All of a sudden, about a dozen extremely tall (at least 6’5 and taller) older boys showed up and began shouting angrily at each other. They then stormed the bathroom to continue their fighting. They were screaming and it sounded like things were getting physical, and I was afraid Ryan would get hurt in there. Ryan is about 5’5, which is tiny compared to those boys.
From where Dan’s chair was, he couldn’t see the boys were in the bathroom with Ryan. “Dan!” I shouted. “Ryan’s with them!”
For a few seconds our panicked eyes met, and I wondered who should be the one to go into the men’s room and rescue Ryan. Me, the woman? Or Dan, with his one functioning leg? This was lose-lose. As Dan started to rise from the chair and I shook my head afraid he would get even more hurt, Ryan emerged from the bathroom.
“Mommy,” he said, oblivious to our panic, “It’s so loud in there.”
We later learned from our uber driver that the boardwalk isn’t the safest place to go at night.
The next day, we ventured to Broadway at the Beach, an outdoor complex with many restaurants, rides and a zip line, and a big aquarium. Dan and Ryan love aquariums and really wanted to go. Jordan, who now had a cold, grumbled about it. I said we would stay an hour, max, and then spend the afternoon at the pool.
Apparently, everyone visiting Myrtle Beach had the same idea as it was a mob scene when we arrived. Pushing the chair up and down the narrow ramps and trying to navigate to the tanks with the crowds was nearly impossible. We couldn’t get close to much, although Ryan managed to take some good pictures, and people did part for Dan’s chair at some of the tanks so he could get in and see the fish. I kept losing Ryan in the crowd. Between worrying he would disappear, and the physical difficulties of the chair, I was very happy when it was time to leave.
After the aquarium, we got into an uber with driver, Gregory, and headed to our hotel. I decided to make reservations for date night at Crocodile Rocks, a dueling piano bar back at Broadway at the Beach. I had to give a deposit to hold an actual table, which would ensure Dan had a seat for the show, so my wallet was out while I was on the phone. We arrived at the hotel and I jumped out of the car to get the chair. When we got to our room to change for the pool, I suddenly realized my wallet was missing.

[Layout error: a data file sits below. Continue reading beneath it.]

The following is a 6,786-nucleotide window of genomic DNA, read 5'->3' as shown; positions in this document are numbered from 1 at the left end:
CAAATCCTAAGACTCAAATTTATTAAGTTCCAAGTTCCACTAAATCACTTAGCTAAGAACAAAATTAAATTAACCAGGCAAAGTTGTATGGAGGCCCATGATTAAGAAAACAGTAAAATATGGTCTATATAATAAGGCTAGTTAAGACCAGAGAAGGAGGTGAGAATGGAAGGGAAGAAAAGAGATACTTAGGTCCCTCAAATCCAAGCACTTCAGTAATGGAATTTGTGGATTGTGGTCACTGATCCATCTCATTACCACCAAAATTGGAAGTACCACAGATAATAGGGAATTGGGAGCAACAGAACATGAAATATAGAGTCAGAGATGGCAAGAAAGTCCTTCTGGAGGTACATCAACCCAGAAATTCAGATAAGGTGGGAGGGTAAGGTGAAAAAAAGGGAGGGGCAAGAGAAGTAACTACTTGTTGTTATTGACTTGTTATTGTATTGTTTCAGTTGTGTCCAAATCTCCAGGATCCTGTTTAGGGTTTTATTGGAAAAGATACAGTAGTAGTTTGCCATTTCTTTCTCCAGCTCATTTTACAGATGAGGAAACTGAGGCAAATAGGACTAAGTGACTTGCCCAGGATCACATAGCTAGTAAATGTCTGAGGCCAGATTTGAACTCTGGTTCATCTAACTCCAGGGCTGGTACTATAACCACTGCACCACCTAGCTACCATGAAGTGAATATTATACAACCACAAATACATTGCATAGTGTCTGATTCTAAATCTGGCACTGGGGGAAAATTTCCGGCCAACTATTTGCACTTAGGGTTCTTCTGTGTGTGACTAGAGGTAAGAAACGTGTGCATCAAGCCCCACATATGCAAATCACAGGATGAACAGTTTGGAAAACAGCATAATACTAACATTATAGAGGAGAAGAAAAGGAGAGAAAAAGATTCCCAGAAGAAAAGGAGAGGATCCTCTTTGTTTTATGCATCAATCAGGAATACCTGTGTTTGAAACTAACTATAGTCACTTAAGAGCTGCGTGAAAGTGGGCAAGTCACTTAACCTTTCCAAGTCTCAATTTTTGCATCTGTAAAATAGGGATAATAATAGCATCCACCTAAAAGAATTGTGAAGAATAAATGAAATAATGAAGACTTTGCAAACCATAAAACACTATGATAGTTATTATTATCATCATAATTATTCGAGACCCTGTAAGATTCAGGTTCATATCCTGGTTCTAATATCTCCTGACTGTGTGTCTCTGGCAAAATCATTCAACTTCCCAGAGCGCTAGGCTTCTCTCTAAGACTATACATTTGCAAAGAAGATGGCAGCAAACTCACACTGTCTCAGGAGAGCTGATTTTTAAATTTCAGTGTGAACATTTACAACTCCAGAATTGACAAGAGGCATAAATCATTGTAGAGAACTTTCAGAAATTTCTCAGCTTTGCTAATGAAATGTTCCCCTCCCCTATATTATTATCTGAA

“Why don’t you call Gregory,” Dan suggested. “He’s ex-military and I’m sure he’s very honest.”
You can’t just call an uber driver directly, but through the app, if you click on ‘I left something in my uber,’ it will automatically dial your driver. Gregory answered and confirmed he did have my wallet and could bring it by the hotel in 30 minutes.
“Just some advice,” Dan suggested. “Next time you may want to check the car before the driver leaves to make sure you don’t leave anything in it.” Hmm… super helpful. Thanks for that.
We went to the pool and 30 minutes passed. Then 45. I called Gregory again and he said he was tied up in traffic and would be another 30 minutes. Which soon passed.
I called Gregory again and it went to voicemail. What if he had disappeared with my wallet?
A little later, Dan called Gregory again and left my cell number. A minute later, Gregory called me. “I’m so glad you left your number – it doesn’t show up when you call through the uber app,” he said. “I’m at the pool.”
Thank goodness! I got up and started walking around the pool area. “I think I see you!” I exclaimed. “Turn around.” I gave him a big hug and a tip for coming all the way back to us, and breathed a sigh of relief. There are definitely good people in this world! However, we are going back to renting cars for future trips! (Ryan will be disappointed as he loved being in a different car each time and looking on the app to see what type of car we were going to get!)
Having a family member with a physical disability brings a completely different set of challenges to having a child with autism. I have a lot of respect for caregivers of family members who face this every day.
What’s been positive about the situation is the boys are now helping a lot more – the three of us take out the trash and put away the groceries. They probably should have started doing this years ago, but better late than never. My Fitbit steps are also at an all-time high from all of the running around I now do! Dan’s belief in being appreciative for what you have has been reinforced through this experience. And we can finally see the light at the end of the crutches tunnel – only two more weeks (fingers crossed) to go!
I don’t think Dan will ever go rock climbing in Peru again!